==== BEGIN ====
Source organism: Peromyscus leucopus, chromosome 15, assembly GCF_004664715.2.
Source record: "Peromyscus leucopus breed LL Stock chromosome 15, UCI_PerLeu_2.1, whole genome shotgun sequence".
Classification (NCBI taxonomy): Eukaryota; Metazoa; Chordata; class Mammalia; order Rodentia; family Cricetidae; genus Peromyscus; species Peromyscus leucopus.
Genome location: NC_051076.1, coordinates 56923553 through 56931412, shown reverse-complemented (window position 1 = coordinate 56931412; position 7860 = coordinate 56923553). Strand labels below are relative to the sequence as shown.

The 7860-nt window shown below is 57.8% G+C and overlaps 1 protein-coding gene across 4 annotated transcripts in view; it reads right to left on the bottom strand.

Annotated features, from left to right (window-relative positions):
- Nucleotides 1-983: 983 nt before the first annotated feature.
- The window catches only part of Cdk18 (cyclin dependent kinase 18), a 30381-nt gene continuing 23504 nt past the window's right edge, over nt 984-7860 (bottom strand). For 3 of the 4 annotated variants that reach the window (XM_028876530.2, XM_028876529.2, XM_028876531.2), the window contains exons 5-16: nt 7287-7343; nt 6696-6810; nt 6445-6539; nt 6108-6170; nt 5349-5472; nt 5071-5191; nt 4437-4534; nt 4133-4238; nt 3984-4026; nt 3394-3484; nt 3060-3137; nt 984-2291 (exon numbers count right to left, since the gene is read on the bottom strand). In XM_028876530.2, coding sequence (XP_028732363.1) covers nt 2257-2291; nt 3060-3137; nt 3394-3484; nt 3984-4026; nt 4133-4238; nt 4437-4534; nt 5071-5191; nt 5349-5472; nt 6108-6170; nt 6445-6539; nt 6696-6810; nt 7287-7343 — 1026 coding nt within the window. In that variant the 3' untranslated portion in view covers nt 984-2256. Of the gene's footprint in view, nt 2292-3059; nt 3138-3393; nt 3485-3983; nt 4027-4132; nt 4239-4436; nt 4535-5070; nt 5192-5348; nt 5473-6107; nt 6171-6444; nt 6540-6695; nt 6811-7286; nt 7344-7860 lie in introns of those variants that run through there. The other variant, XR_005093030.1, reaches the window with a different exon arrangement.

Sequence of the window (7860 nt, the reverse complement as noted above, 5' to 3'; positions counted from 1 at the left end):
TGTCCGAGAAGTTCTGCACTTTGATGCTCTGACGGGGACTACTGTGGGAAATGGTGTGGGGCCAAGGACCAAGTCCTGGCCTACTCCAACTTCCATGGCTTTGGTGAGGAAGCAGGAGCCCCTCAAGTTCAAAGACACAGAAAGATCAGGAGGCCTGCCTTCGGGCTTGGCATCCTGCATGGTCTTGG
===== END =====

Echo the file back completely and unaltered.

Source organism: Peromyscus leucopus, chromosome 15, assembly GCF_004664715.2.
Source record: "Peromyscus leucopus breed LL Stock chromosome 15, UCI_PerLeu_2.1, whole genome shotgun sequence".
Classification (NCBI taxonomy): Eukaryota; Metazoa; Chordata; class Mammalia; order Rodentia; family Cricetidae; genus Peromyscus; species Peromyscus leucopus.
Genome location: NC_051076.1, coordinates 56923553 through 56931412, shown reverse-complemented (window position 1 = coordinate 56931412; position 7860 = coordinate 56923553). Strand labels below are relative to the sequence as shown.

The 7860-nt window shown below is 57.8% G+C and overlaps 1 protein-coding gene across 4 annotated transcripts in view; it reads right to left on the bottom strand.

Annotated features, from left to right (window-relative positions):
- Nucleotides 1-983: 983 nt before the first annotated feature.
- The window catches only part of Cdk18 (cyclin dependent kinase 18), a 30381-nt gene continuing 23504 nt past the window's right edge, over nt 984-7860 (bottom strand). For 3 of the 4 annotated variants that reach the window (XM_028876530.2, XM_028876529.2, XM_028876531.2), the window contains exons 5-16: nt 7287-7343; nt 6696-6810; nt 6445-6539; nt 6108-6170; nt 5349-5472; nt 5071-5191; nt 4437-4534; nt 4133-4238; nt 3984-4026; nt 3394-3484; nt 3060-3137; nt 984-2291 (exon numbers count right to left, since the gene is read on the bottom strand). In XM_028876530.2, coding sequence (XP_028732363.1) covers nt 2257-2291; nt 3060-3137; nt 3394-3484; nt 3984-4026; nt 4133-4238; nt 4437-4534; nt 5071-5191; nt 5349-5472; nt 6108-6170; nt 6445-6539; nt 6696-6810; nt 7287-7343 — 1026 coding nt within the window. In that variant the 3' untranslated portion in view covers nt 984-2256. Of the gene's footprint in view, nt 2292-3059; nt 3138-3393; nt 3485-3983; nt 4027-4132; nt 4239-4436; nt 4535-5070; nt 5192-5348; nt 5473-6107; nt 6171-6444; nt 6540-6695; nt 6811-7286; nt 7344-7860 lie in introns of those variants that run through there. The other variant, XR_005093030.1, reaches the window with a different exon arrangement.

Sequence of the window (7860 nt, the reverse complement as noted above, 5' to 3'; positions counted from 1 at the left end):
TGTCCGAGAAGTTCTGCACTTTGATGCTCTGACGGGGACTACTGTGGGAAATGGTGTGGGGCCAAGGACCAAGTCCTGGCCTACTCCAACTTCCATGGCTTTGGTGAGGAAGCAGGAGCCCCTCAAGTTCAAAGACACAGAAAGATCAGGAGGCCTGCCTTCGGGCTTGGCATCCTGCATGGTCTTGG